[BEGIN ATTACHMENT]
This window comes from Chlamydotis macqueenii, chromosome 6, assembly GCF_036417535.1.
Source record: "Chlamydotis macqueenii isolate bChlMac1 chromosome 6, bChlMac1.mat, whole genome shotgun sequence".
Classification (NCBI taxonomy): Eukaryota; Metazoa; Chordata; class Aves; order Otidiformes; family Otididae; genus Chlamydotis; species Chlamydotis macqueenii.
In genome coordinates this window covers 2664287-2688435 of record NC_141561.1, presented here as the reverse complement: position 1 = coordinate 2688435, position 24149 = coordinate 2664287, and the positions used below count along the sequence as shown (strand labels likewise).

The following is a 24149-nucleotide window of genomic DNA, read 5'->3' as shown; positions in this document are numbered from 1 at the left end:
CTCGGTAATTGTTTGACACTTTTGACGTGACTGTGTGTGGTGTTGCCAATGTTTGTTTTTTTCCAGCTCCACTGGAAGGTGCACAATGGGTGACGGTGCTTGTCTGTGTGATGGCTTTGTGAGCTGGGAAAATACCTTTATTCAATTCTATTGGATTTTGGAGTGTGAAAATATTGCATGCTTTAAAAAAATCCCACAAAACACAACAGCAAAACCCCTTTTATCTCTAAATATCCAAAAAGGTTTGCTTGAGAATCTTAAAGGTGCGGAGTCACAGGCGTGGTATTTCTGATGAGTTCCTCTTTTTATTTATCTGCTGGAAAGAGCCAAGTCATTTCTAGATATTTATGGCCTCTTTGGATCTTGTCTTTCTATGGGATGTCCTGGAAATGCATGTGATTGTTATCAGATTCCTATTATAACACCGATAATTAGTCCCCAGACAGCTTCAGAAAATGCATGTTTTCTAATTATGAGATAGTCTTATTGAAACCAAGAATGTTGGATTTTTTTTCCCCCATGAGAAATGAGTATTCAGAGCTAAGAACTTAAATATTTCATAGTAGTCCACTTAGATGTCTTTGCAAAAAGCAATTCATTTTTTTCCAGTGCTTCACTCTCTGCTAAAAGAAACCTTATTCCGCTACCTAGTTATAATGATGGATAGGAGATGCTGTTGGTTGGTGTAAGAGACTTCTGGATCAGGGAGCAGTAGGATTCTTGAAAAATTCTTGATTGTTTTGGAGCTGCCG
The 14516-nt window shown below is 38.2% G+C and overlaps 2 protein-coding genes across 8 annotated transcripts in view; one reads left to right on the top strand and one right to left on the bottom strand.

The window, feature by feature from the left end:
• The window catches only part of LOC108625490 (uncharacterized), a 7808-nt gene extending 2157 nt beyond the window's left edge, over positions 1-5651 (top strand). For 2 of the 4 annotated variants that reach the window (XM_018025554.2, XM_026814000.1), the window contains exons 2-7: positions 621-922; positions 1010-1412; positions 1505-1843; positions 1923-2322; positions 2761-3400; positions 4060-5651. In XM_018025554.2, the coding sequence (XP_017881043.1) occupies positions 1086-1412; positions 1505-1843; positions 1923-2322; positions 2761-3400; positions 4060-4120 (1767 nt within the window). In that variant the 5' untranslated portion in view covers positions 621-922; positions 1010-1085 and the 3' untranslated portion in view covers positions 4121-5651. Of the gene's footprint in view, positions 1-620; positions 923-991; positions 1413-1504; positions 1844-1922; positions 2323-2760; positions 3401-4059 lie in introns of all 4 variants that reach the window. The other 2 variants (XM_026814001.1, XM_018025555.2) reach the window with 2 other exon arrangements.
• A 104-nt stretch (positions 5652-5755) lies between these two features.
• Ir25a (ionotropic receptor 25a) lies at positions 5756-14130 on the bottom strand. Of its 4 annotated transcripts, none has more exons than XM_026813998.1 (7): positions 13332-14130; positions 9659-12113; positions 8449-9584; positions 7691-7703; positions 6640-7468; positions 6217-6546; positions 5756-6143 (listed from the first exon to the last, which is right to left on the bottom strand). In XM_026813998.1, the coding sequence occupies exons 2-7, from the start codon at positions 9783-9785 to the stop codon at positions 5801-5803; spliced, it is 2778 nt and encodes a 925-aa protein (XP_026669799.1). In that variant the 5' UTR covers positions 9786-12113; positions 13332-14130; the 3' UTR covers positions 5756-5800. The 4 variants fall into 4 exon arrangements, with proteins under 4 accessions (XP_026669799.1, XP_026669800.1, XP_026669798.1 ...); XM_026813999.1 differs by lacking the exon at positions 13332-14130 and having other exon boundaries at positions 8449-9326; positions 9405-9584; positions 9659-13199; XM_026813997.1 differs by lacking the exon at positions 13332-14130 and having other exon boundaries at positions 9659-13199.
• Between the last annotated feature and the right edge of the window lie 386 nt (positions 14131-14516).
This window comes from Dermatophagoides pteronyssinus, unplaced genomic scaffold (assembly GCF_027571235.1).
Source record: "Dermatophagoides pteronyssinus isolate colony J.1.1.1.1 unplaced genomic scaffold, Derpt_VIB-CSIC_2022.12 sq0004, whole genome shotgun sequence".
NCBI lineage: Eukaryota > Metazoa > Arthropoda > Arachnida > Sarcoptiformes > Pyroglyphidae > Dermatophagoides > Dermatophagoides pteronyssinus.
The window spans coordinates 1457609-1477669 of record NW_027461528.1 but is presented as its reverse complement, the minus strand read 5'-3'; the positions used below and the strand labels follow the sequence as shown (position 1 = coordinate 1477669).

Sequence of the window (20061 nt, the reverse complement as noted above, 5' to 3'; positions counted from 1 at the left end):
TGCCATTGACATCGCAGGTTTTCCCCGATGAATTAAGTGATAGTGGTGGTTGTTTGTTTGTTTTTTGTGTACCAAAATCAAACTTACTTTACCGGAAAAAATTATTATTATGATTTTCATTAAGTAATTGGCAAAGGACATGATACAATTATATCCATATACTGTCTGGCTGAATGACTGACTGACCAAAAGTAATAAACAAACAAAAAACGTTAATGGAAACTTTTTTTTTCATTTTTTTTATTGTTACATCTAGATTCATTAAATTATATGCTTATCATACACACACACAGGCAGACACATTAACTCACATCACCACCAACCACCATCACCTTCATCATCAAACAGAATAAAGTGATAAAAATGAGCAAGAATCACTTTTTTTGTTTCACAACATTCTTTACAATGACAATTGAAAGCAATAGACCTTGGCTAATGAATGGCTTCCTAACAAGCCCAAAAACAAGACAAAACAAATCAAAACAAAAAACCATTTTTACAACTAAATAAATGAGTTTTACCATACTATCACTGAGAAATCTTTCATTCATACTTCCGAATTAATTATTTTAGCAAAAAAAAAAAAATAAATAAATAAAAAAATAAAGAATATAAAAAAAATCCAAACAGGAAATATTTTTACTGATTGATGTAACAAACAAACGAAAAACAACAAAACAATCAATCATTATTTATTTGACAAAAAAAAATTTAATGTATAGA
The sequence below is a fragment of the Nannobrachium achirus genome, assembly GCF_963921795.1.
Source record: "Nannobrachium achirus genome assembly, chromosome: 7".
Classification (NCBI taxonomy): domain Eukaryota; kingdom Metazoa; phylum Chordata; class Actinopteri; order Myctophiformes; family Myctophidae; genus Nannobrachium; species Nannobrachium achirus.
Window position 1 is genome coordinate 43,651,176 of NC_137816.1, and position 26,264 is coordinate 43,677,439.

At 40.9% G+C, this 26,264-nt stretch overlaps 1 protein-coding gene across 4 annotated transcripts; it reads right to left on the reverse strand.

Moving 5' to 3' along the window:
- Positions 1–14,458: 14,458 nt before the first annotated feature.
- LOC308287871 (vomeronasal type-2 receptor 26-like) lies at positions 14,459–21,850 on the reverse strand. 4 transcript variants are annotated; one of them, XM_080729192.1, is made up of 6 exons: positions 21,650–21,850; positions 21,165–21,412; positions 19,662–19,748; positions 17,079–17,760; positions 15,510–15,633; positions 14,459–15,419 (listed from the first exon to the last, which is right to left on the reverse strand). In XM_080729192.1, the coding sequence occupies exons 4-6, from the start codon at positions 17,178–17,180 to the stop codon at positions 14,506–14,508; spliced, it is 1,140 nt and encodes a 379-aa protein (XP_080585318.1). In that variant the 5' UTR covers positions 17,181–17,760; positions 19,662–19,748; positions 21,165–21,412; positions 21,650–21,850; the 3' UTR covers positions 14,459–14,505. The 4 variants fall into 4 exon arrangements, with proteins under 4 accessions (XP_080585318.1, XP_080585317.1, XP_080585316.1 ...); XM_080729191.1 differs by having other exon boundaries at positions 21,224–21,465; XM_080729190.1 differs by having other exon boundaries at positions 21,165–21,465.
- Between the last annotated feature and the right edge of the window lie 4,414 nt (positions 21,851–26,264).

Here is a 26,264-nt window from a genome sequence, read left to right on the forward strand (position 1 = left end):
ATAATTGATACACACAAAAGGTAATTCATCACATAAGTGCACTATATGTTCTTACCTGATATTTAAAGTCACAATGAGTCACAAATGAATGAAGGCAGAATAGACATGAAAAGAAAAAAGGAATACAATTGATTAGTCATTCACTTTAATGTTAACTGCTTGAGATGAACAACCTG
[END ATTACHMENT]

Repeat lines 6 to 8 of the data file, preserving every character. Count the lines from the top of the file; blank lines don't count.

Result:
CTCGGTAATTGTTTGACACTTTTGACGTGACTGTGTGTGGTGTTGCCAATGTTTGTTTTTTTCCAGCTCCACTGGAAGGTGCACAATGGGTGACGGTGCTTGTCTGTGTGATGGCTTTGTGAGCTGGGAAAATACCTTTATTCAATTCTATTGGATTTTGGAGTGTGAAAATATTGCATGCTTTAAAAAAATCCCACAAAACACAACAGCAAAACCCCTTTTATCTCTAAATATCCAAAAAGGTTTGCTTGAGAATCTTAAAGGTGCGGAGTCACAGGCGTGGTATTTCTGATGAGTTCCTCTTTTTATTTATCTGCTGGAAAGAGCCAAGTCATTTCTAGATATTTATGGCCTCTTTGGATCTTGTCTTTCTATGGGATGTCCTGGAAATGCATGTGATTGTTATCAGATTCCTATTATAACACCGATAATTAGTCCCCAGACAGCTTCAGAAAATGCATGTTTTCTAATTATGAGATAGTCTTATTGAAACCAAGAATGTTGGATTTTTTTTCCCCCATGAGAAATGAGTATTCAGAGCTAAGAACTTAAATATTTCATAGTAGTCCACTTAGATGTCTTTGCAAAAAGCAATTCATTTTTTTCCAGTGCTTCACTCTCTGCTAAAAGAAACCTTATTCCGCTACCTAGTTATAATGATGGATAGGAGATGCTGTTGGTTGGTGTAAGAGACTTCTGGATCAGGGAGCAGTAGGATTCTTGAAAAATTCTTGATTGTTTTGGAGCTGCCG
The 14516-nt window shown below is 38.2% G+C and overlaps 2 protein-coding genes across 8 annotated transcripts in view; one reads left to right on the top strand and one right to left on the bottom strand.

The window, feature by feature from the left end: